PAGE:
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I have coded an analyzer in OCaml, the analyzer takes a file as argument and returns an evaluation: GOOD, BAD, ... I have a makefile to launch the analyzer on a set of files one by one.

For some huge files, it takes really long time to analyze. So I would like to set a timer for the analysis: if the analysis time is longer than 3 seconds, the analysis of the current file will be stopped and TOO LONG will be returned, and we keep going on with the next file...

Could anyone tell me where to add this timer? around the function in OCaml or in makefile? And how to do it?

Edit: a part of makefile:

allev:  all
        @n=0; \
        for f in \
        `find . -ipath '*/fetch/evs/*.ev' -exec grep -L -e "' Error" {} \;`; \
        do \
            let "n+=1"; \
            echo "oooooooooooooooooooooooooooooooooooooooo" $$n; \
            echo $$f; \
            ./$(BIN) $$f & \
            PID=$$!; \
            (sleep 0.001; kill $$PID) & \
            wait $$PID; \
            echo $$?; \
        done

Actually 0.001 second is too short for most of the analysis, so I have got

  1. lots of 143, for the analysis which can not be finished in 0.001 second.
  2. /bin/bash: line 10: 60202 Terminated ./analyze $f, I guess this kind of message is printed when the analysis can not finish in 0.001 second?
  3. /bin/bash: line 9: kill: (60241) - No such process, I guess this kind of message is printed when the analysis can finish in 0.001 second?

Literally, the messages still look odd with regard to what happens...

Edit2:

I run the analyzer on around 4000 files with a timer of 3 seconds, so most of the analysis can be finished in 3 seconds. They gave me thus lots of messages like /bin/bash: line 9: kill: (60241) - No such process.

What is odd is that, after analyzing all the files, the cursor of the terminal doesn't start a new command line. If I press Ctrl+C, it will immediately start a new command line. Does anyone know why?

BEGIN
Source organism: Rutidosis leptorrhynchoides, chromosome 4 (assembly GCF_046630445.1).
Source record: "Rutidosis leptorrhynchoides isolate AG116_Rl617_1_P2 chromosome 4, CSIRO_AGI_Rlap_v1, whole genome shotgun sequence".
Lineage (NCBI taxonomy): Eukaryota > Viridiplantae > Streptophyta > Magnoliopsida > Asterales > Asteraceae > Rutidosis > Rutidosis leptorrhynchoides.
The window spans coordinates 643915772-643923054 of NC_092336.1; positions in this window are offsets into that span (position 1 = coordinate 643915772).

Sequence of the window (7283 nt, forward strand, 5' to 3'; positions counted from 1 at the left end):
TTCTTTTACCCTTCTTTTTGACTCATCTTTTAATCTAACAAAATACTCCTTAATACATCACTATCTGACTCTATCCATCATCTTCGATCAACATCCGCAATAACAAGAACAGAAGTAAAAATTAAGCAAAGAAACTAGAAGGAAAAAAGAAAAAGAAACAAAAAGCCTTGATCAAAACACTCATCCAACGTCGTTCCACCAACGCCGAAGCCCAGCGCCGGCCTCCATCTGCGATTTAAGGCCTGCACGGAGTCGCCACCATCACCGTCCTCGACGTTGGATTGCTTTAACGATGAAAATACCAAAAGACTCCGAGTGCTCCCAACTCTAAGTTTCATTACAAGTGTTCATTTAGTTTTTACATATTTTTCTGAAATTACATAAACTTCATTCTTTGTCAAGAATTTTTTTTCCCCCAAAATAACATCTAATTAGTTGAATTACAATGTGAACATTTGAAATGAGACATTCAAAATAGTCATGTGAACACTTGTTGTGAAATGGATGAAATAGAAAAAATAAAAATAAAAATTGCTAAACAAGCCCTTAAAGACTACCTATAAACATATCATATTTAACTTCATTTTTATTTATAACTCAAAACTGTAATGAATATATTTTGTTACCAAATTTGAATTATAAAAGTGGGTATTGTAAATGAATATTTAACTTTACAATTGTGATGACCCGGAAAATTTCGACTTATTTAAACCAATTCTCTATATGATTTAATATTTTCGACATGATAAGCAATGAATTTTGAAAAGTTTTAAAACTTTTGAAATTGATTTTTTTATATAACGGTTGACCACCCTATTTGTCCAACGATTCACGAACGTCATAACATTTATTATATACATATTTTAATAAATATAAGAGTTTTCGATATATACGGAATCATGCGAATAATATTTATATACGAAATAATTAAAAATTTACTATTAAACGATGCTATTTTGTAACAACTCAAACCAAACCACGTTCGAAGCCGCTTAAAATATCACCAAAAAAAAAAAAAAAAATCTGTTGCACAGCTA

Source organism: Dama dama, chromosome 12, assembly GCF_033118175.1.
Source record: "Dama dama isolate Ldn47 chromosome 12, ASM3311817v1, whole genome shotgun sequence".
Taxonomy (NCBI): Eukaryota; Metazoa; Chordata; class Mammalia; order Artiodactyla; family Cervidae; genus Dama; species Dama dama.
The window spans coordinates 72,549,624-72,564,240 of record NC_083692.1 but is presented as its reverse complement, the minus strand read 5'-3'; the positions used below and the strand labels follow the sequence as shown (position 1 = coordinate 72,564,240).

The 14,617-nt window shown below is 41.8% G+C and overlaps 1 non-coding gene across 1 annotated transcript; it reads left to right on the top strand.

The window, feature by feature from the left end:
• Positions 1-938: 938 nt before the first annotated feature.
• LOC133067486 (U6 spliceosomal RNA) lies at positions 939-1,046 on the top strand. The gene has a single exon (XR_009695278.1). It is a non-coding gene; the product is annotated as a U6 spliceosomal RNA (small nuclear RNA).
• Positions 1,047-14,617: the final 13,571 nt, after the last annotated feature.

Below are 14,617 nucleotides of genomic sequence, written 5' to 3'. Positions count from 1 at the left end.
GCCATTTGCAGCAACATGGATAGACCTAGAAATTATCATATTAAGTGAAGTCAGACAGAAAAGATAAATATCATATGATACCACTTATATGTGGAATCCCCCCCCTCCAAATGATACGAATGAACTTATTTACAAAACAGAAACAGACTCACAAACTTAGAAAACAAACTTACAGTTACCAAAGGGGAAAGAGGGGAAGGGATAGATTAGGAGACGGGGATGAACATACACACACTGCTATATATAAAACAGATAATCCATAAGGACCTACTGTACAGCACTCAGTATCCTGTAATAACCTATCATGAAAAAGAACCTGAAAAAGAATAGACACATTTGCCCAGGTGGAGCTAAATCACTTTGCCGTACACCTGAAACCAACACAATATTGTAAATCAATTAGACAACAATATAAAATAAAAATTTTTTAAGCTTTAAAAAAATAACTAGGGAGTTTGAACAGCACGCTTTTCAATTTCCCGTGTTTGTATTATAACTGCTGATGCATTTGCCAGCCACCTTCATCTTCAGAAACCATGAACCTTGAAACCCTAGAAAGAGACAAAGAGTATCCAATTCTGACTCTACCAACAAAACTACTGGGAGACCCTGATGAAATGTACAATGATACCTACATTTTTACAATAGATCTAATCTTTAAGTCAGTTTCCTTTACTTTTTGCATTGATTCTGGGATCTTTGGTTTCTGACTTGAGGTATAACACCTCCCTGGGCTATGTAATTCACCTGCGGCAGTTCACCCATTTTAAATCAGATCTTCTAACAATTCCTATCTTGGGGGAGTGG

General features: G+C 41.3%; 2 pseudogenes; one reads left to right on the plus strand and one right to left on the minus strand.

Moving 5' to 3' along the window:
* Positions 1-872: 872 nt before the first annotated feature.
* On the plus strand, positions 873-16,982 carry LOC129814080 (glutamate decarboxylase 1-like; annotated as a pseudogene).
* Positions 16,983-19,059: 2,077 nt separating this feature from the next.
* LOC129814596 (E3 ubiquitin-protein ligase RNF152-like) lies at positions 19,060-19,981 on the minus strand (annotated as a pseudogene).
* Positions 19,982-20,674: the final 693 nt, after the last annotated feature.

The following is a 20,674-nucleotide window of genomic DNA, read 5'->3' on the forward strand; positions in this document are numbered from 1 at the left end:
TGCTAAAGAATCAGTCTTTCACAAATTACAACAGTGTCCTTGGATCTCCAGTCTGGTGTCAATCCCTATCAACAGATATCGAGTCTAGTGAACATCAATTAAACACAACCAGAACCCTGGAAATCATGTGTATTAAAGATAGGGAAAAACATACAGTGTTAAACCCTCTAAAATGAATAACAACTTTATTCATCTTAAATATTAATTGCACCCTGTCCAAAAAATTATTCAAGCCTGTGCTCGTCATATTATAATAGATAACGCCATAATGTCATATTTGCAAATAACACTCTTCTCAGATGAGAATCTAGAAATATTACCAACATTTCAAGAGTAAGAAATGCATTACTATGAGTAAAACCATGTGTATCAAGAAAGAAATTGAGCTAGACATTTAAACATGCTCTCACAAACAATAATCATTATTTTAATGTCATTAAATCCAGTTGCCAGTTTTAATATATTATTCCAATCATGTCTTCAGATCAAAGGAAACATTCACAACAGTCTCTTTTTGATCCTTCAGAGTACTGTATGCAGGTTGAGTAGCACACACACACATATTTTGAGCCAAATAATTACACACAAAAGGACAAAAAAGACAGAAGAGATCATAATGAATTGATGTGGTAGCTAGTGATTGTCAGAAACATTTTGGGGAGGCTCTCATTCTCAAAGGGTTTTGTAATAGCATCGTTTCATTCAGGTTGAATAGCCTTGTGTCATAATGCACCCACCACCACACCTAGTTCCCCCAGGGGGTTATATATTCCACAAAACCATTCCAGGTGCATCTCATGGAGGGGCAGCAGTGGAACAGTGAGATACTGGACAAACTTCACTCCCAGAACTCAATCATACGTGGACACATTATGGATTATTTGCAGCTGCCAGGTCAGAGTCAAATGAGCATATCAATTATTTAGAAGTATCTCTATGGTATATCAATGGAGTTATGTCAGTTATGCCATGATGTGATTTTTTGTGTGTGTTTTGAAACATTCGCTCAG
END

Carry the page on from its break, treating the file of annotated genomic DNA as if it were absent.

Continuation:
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Sys.time tells you how long the current process has been running. –  ben Sep 25 '13 at 3:44

1 Answer 1

up vote 0 down vote accepted

If you want to do this in OCaml you might end up using timers and signals from the Unix module. Or you can use these same signals and timers from bash if you like.

Here is some bash code to run <program> so that it will be killed after <N> seconds if it doesn't finish by that time.

<program> &
PID=$!
(sleep <N>; kill $PID) &
wait $PID
echo $?

Your program should use exit codes less than 126; otherwise they'll conflict with values used by bash. Assuming you follow this convention, a value larger than 128 for $? indicates that the program was killed by a signal. (For this specific code you should see the value 143.) A value less than 126 would indicate that your program exited of its own free will.

Signals are tricky to get right, and I've only tested this code a few times. I hope it's useful.

Update

Here is a Makefile containing the above code with concrete substitutions for the program and the timeout.

testrun: myprogram
    myprogram & \
    PID=$$! ; \
    (sleep 3; kill $$PID) & \
    wait $$PID ; \
    echo $$?

If you don't know make(1) well, this might look crazy. The points to watch out for are (A) need to have an actual TAB character at beginning of first command line; (B) need to have \ at the ENDs of all but last command line (to run all commands in a single shell); (C) need to separate commands with ; or & (because the shell sees this as one long line); (D) need to use $$ when you want $ because $ is special to make. I tested this and it works for me.

If you don't have the appetite to grapple with the syntactic complexities of make and bash, you might want to do this in OCaml.

Update 2

I'm not sure what's causing the pause you see at the end. Almost certainly make is waiting for a program it has started up, and the program isn't exiting for some reason. You might run ps to see what programs are still running that maybe shouldn't be. If you can reduce to a small amount of code that I (or we) can reproduce, it shouldn't be hard to figure out what's happening and possibly fix it.

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Thanks for the comment... Could you please show how to insert that inside makefile? I have got an error /bin/bash: -c: line 7: syntax error near unexpected token '&'... –  SoftTimur Sep 23 '13 at 23:07
    
(I updated my answer with sample Makefile lines.) –  Jeffrey Scofield Sep 23 '13 at 23:24
    
Thanks for the update, I updated my OP following it as well... Could you please confirm the messages I get and its interpretation? –  SoftTimur Sep 23 '13 at 23:50
    
You said 3 seconds, but now you're using 0.001 second. I wouldn't expect this to work so well. But your interpretation of messages looks OK. You need to be more specific about what you mean by "odd". –  Jeffrey Scofield Sep 23 '13 at 23:56
    
OK, I now understand (sleep 0.001; kill $$PID)... it is no more odd... –  SoftTimur Sep 24 '13 at 0:18

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